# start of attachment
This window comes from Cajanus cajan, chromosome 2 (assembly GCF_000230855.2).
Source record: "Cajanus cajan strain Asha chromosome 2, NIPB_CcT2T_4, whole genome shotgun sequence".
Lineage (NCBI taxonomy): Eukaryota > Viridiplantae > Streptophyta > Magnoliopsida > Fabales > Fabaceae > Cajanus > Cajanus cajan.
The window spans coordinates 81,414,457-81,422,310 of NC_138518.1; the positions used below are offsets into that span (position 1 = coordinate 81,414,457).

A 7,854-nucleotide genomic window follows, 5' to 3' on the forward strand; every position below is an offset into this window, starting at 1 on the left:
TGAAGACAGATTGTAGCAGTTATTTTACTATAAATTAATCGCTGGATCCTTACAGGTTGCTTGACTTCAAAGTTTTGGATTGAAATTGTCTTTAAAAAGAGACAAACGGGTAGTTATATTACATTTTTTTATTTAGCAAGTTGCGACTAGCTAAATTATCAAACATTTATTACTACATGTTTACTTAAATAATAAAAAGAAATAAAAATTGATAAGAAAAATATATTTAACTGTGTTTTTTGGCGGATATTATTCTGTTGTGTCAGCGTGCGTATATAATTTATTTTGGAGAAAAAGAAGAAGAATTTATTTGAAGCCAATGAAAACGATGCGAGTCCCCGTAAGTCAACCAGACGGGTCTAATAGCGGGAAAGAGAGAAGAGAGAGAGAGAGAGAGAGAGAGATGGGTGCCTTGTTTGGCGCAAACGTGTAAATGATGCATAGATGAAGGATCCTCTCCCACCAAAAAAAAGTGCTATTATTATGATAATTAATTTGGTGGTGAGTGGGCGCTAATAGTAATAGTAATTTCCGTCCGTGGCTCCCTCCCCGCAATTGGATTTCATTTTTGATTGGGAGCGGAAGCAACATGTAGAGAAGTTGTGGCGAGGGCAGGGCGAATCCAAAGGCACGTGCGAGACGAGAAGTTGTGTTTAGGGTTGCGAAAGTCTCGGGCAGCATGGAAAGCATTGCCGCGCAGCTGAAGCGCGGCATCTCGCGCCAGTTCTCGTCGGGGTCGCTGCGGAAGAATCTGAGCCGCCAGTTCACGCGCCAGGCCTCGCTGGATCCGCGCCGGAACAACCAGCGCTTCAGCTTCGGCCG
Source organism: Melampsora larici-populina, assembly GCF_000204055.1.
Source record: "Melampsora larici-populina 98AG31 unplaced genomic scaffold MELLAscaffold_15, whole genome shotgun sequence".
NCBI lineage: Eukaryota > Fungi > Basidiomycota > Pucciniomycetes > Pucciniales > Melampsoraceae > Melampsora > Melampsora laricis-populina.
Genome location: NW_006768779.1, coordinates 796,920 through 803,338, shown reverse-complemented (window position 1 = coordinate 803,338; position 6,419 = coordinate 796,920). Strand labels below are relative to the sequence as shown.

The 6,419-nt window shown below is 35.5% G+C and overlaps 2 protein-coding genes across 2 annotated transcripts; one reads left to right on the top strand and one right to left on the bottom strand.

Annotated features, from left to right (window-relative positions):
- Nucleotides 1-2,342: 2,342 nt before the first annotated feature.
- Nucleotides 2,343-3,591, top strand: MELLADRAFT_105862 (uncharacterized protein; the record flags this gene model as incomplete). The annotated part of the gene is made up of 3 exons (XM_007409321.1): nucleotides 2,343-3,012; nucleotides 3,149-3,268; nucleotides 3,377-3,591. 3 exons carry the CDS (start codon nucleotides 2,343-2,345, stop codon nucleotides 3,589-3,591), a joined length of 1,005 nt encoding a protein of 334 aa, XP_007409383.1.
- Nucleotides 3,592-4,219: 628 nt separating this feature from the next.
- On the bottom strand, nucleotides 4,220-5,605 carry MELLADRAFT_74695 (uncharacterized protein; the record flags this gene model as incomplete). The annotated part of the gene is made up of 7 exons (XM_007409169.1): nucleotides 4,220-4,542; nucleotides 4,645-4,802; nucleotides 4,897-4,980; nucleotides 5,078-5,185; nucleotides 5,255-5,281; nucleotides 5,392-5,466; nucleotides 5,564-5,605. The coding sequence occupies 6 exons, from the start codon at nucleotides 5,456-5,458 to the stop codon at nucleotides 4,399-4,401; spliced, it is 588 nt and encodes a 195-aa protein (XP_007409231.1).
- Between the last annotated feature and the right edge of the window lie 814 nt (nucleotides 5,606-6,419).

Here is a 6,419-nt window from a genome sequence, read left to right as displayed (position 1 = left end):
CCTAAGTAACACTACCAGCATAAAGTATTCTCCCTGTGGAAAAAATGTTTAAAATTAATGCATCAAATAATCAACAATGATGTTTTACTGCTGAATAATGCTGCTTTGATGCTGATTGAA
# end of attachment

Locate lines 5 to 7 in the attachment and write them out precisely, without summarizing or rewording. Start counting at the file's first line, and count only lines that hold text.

A 7,854-nucleotide genomic window follows, 5' to 3' on the forward strand; every position below is an offset into this window, starting at 1 on the left:
TGAAGACAGATTGTAGCAGTTATTTTACTATAAATTAATCGCTGGATCCTTACAGGTTGCTTGACTTCAAAGTTTTGGATTGAAATTGTCTTTAAAAAGAGACAAACGGGTAGTTATATTACATTTTTTTATTTAGCAAGTTGCGACTAGCTAAATTATCAAACATTTATTACTACATGTTTACTTAAATAATAAAAAGAAATAAAAATTGATAAGAAAAATATATTTAACTGTGTTTTTTGGCGGATATTATTCTGTTGTGTCAGCGTGCGTATATAATTTATTTTGGAGAAAAAGAAGAAGAATTTATTTGAAGCCAATGAAAACGATGCGAGTCCCCGTAAGTCAACCAGACGGGTCTAATAGCGGGAAAGAGAGAAGAGAGAGAGAGAGAGAGAGAGAGATGGGTGCCTTGTTTGGCGCAAACGTGTAAATGATGCATAGATGAAGGATCCTCTCCCACCAAAAAAAAGTGCTATTATTATGATAATTAATTTGGTGGTGAGTGGGCGCTAATAGTAATAGTAATTTCCGTCCGTGGCTCCCTCCCCGCAATTGGATTTCATTTTTGATTGGGAGCGGAAGCAACATGTAGAGAAGTTGTGGCGAGGGCAGGGCGAATCCAAAGGCACGTGCGAGACGAGAAGTTGTGTTTAGGGTTGCGAAAGTCTCGGGCAGCATGGAAAGCATTGCCGCGCAGCTGAAGCGCGGCATCTCGCGCCAGTTCTCGTCGGGGTCGCTGCGGAAGAATCTGAGCCGCCAGTTCACGCGCCAGGCCTCGCTGGATCCGCGCCGGAACAACCAGCGCTTCAGCTTCGGCCG
Source organism: Melampsora larici-populina, assembly GCF_000204055.1.